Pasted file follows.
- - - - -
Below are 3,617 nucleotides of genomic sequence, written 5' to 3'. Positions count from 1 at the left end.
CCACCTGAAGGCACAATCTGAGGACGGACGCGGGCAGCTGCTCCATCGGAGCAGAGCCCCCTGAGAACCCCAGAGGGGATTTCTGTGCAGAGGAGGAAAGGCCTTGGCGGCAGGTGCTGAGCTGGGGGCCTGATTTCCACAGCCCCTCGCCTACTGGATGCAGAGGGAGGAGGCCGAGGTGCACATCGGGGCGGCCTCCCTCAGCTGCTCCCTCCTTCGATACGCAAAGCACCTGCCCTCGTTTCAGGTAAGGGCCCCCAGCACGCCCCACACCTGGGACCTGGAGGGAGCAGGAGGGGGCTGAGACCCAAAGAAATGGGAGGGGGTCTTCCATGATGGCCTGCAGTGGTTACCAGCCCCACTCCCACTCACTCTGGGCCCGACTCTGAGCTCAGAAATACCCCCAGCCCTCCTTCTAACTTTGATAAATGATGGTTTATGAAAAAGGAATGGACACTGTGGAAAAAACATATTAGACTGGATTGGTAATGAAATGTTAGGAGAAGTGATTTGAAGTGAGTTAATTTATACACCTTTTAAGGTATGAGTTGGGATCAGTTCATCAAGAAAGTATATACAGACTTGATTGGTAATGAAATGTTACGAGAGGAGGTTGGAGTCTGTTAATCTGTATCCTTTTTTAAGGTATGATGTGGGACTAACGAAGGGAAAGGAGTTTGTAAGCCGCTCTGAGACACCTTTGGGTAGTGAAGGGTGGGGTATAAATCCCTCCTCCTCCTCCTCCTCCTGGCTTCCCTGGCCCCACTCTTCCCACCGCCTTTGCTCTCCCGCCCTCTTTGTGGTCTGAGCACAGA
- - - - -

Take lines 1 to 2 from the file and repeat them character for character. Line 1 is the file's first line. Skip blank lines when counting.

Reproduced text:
Below are 3,617 nucleotides of genomic sequence, written 5' to 3'. Positions count from 1 at the left end.
CCACCTGAAGGCACAATCTGAGGACGGACGCGGGCAGCTGCTCCATCGGAGCAGAGCCCCCTGAGAACCCCAGAGGGGATTTCTGTGCAGAGGAGGAAAGGCCTTGGCGGCAGGTGCTGAGCTGGGGGCCTGATTTCCACAGCCCCTCGCCTACTGGATGCAGAGGGAGGAGGCCGAGGTGCACATCGGGGCGGCCTCCCTCAGCTGCTCCCTCCTTCGATACGCAAAGCACCTGCCCTCGTTTCAGGTAAGGGCCCCCAGCACGCCCCACACCTGGGACCTGGAGGGAGCAGGAGGGGGCTGAGACCCAAAGAAATGGGAGGGGGTCTTCCATGATGGCCTGCAGTGGTTACCAGCCCCACTCCCACTCACTCTGGGCCCGACTCTGAGCTCAGAAATACCCCCAGCCCTCCTTCTAACTTTGATAAATGATGGTTTATGAAAAAGGAATGGACACTGTGGAAAAAACATATTAGACTGGATTGGTAATGAAATGTTAGGAGAAGTGATTTGAAGTGAGTTAATTTATACACCTTTTAAGGTATGAGTTGGGATCAGTTCATCAAGAAAGTATATACAGACTTGATTGGTAATGAAATGTTACGAGAGGAGGTTGGAGTCTGTTAATCTGTATCCTTTTTTAAGGTATGATGTGGGACTAACGAAGGGAAAGGAGTTTGTAAGCCGCTCTGAGACACCTTTGGGTAGTGAAGGGTGGGGTATAAATCCCTCCTCCTCCTCCTCCTCCTGGCTTCCCTGGCCCCACTCTTCCCACCGCCTTTGCTCTCCCGCCCTCTTTGTGGTCTGAGCACAGA